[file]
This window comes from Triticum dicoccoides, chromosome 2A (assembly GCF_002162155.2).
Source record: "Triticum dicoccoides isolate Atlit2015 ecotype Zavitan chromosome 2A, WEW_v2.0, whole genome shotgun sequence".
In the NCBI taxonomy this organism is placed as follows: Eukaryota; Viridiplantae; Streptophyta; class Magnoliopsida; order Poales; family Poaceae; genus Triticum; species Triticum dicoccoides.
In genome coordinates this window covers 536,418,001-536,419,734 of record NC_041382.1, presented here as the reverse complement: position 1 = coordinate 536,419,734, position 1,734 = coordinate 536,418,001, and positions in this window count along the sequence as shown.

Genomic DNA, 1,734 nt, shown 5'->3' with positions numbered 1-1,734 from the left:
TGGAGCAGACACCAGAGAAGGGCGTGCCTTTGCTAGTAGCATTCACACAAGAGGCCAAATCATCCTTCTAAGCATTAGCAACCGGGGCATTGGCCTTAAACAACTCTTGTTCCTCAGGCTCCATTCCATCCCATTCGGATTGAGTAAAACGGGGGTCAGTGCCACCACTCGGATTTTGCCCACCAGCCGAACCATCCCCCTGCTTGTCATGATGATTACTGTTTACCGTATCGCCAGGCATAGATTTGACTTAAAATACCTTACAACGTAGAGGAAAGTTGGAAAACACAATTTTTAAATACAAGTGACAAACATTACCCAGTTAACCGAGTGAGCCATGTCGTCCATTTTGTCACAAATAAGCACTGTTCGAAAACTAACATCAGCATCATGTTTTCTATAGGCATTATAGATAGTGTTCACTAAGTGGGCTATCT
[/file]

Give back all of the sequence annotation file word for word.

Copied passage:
This window comes from Triticum dicoccoides, chromosome 2A (assembly GCF_002162155.2).
Source record: "Triticum dicoccoides isolate Atlit2015 ecotype Zavitan chromosome 2A, WEW_v2.0, whole genome shotgun sequence".
In the NCBI taxonomy this organism is placed as follows: Eukaryota; Viridiplantae; Streptophyta; class Magnoliopsida; order Poales; family Poaceae; genus Triticum; species Triticum dicoccoides.
In genome coordinates this window covers 536,418,001-536,419,734 of record NC_041382.1, presented here as the reverse complement: position 1 = coordinate 536,419,734, position 1,734 = coordinate 536,418,001, and positions in this window count along the sequence as shown.

Genomic DNA, 1,734 nt, shown 5'->3' with positions numbered 1-1,734 from the left:
TGGAGCAGACACCAGAGAAGGGCGTGCCTTTGCTAGTAGCATTCACACAAGAGGCCAAATCATCCTTCTAAGCATTAGCAACCGGGGCATTGGCCTTAAACAACTCTTGTTCCTCAGGCTCCATTCCATCCCATTCGGATTGAGTAAAACGGGGGTCAGTGCCACCACTCGGATTTTGCCCACCAGCCGAACCATCCCCCTGCTTGTCATGATGATTACTGTTTACCGTATCGCCAGGCATAGATTTGACTTAAAATACCTTACAACGTAGAGGAAAGTTGGAAAACACAATTTTTAAATACAAGTGACAAACATTACCCAGTTAACCGAGTGAGCCATGTCGTCCATTTTGTCACAAATAAGCACTGTTCGAAAACTAACATCAGCATCATGTTTTCTATAGGCATTATAGATAGTGTTCACTAAGTGGGCTATCT